Lathan: Phylicia, Debbie and I go way back. My mother use to dance with Debbie (on Fame), and I’ve literally known them since I was a baby.
This production was first mounted on Broadway in 2008. How did that go?
Rashad: To put it modestly, we were the most successful play during that Broadway season. It was all so exciting.
Jones: Phylicia and I are the only refugees from that cast. It was a glorious experience. I didn’t think New York audiences were such good listeners, but they came with real respect for this play. Many of them didn’t know who Tennessee Williams was. And many didn’t know it was written about a white family, so when they saw a black family on stage they just accepted that.
Allen: We had a wonderful run in New York. We explored the play for the play itself. We didn’t try to pay homage to anything that had been done before. I didn’t even look at the movie. I wasn’t thinking about anything other than Tennessee’s words and how to make them come alive.
How do you feel about now doing Cat in London?
Jones: All actors want to do it again. If you loved what you did, you want to do it again. If you have a whole new family to do it with, it’s a special privilege. With a different cast, you hear and feel things differently and you make choices you probably wouldn’t have considered before. Londoners tend to more engaged with the theatre experience. They really are connected. They love language and, if it’s well-rendered language, they are there with you. Attention is a wonderful thing.
Allen: I love London so much! My first introduction to this city was with the cast of Fame on that glorious musical journey, that show that changed the world. My next great experience was coming here to work with the RSC. The theatre here is so alive, the people are so alive. I just love it. The first thing I said to my producer Stephen Byrd was: “Are we going to London? Come on honey, let us go!” So here we are and I couldn’t be more thrilled.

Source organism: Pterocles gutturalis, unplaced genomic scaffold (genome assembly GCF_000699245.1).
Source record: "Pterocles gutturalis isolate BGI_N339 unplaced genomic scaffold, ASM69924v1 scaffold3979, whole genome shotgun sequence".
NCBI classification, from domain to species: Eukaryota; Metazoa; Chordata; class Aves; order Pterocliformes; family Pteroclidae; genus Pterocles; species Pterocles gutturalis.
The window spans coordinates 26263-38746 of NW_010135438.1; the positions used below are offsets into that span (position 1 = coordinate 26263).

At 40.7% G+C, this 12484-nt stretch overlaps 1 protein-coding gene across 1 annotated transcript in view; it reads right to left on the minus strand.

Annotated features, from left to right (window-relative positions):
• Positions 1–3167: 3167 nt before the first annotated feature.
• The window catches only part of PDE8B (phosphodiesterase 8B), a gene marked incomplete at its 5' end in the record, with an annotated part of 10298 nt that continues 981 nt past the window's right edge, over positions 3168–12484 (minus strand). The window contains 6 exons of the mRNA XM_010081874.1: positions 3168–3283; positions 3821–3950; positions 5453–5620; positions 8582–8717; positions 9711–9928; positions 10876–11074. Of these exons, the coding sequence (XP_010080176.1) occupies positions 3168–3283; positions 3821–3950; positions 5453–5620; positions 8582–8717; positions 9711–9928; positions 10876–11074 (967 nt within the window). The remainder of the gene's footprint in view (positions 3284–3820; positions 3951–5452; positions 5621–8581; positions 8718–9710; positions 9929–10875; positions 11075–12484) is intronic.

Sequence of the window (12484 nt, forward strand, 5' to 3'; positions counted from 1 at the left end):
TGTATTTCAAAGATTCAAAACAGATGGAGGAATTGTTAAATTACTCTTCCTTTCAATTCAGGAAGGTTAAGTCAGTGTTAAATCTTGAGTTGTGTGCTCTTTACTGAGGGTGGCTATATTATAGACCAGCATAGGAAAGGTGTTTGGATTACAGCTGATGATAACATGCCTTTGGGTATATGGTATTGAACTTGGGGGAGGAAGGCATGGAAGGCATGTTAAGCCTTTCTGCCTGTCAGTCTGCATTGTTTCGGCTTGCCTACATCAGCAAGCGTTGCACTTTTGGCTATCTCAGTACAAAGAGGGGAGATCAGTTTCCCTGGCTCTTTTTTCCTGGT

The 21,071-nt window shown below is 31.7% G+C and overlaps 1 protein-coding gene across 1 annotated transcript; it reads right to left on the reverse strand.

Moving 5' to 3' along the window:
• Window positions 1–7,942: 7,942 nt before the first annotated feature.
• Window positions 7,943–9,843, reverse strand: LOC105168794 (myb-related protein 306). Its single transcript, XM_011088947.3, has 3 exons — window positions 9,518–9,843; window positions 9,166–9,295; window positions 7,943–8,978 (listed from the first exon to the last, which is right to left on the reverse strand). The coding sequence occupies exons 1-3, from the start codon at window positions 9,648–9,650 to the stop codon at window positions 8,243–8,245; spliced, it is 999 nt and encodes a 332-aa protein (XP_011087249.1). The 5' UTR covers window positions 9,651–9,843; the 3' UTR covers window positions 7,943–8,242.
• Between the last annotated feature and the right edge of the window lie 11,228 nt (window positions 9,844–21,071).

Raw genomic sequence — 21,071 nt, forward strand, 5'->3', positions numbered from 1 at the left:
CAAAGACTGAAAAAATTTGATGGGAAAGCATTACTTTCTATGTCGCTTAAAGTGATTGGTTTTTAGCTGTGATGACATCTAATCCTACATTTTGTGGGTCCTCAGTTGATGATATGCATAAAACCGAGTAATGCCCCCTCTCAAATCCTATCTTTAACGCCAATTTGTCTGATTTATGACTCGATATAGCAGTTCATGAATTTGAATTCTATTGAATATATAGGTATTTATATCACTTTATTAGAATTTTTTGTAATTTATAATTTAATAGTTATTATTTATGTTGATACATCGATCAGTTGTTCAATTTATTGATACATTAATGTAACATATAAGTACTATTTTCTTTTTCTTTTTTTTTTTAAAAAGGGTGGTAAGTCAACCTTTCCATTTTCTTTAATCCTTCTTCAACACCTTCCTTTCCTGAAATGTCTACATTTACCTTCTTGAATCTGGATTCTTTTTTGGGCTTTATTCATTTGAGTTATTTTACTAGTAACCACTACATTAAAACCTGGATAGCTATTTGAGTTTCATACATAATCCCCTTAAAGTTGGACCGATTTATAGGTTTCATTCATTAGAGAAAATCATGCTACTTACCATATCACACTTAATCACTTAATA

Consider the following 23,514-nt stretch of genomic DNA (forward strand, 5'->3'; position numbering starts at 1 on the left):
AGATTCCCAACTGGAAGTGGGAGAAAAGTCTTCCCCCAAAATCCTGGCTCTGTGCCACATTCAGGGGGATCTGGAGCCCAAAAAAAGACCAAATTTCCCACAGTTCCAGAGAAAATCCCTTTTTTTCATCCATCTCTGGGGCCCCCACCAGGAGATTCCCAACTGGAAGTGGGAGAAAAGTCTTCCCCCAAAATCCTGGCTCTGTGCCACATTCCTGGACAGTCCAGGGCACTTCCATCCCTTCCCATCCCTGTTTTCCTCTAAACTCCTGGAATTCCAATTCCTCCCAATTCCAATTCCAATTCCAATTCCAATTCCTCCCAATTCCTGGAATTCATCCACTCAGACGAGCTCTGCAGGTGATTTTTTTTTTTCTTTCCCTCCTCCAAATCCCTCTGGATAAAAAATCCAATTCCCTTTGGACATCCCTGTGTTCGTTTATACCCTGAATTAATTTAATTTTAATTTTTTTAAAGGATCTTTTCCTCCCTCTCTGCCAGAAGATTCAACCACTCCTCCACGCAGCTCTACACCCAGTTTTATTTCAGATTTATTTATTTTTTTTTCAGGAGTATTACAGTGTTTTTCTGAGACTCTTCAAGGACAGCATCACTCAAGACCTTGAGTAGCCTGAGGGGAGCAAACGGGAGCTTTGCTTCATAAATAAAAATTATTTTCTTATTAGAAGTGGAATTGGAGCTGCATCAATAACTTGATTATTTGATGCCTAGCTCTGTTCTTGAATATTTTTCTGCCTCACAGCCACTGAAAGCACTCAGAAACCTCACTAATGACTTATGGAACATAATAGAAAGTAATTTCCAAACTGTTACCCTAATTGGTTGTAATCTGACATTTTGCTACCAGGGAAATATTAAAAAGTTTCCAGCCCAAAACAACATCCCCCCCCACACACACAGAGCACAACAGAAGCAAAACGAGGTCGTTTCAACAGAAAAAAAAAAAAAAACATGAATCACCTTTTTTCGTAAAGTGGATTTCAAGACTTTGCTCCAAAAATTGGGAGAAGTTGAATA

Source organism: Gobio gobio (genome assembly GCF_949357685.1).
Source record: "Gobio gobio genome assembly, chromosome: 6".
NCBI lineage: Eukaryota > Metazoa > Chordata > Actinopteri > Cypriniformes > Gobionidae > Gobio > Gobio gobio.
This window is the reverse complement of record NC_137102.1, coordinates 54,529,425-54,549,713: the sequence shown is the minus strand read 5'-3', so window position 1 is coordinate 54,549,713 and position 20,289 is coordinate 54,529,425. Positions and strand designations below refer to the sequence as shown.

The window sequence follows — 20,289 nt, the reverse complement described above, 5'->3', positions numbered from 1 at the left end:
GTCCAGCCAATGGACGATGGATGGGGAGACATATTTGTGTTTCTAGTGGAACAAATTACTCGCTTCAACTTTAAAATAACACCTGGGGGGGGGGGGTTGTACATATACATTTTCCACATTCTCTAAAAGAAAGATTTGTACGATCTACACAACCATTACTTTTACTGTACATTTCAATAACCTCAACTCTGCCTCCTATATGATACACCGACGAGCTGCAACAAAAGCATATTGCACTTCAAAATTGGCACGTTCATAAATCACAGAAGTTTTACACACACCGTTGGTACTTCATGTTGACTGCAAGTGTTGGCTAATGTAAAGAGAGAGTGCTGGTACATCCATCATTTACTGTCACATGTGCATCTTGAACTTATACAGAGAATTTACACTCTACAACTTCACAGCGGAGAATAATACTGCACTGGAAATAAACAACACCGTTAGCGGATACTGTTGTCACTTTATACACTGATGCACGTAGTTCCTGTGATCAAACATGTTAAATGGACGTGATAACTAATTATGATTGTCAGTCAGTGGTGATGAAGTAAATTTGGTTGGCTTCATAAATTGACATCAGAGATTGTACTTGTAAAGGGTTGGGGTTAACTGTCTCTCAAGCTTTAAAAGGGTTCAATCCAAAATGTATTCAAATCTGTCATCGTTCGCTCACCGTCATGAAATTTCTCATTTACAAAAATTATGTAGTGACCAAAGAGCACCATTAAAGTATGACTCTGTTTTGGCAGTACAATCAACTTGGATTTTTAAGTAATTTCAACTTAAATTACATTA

Cat on a Hot Tin Roof opens on 1 December 2009 (previews from 22 November). This Friday 4 December, the Broadway stars of the production – James Earl Jones, Phylicia Rashad and Sanaa Lathan – will be guest presenters at the launch party of our tenth annual Whatsonstage.com Awards at Café de Paris. See awards.whatsonstage.com for more information. A version of this interview also appears in the Dec/January issue of our sister print title, What’s On Stage magazine, which is out on 4 December.
An abridged version of this interview appears in the December/January issue of What’s On Stage magazine (formerly Theatregoer), which is now available exclusively to Club members. To subscribe to future print editions - and get all the benefits of our Theatre Club - click here!!
** DON’T MISS our Whatsonstage.com Outing to Cat on a Hot Tin Roof on 10 December 2009 – inc FREE poster & post-show Q&A with the cast!! – all for £34.50 - click here to book now! **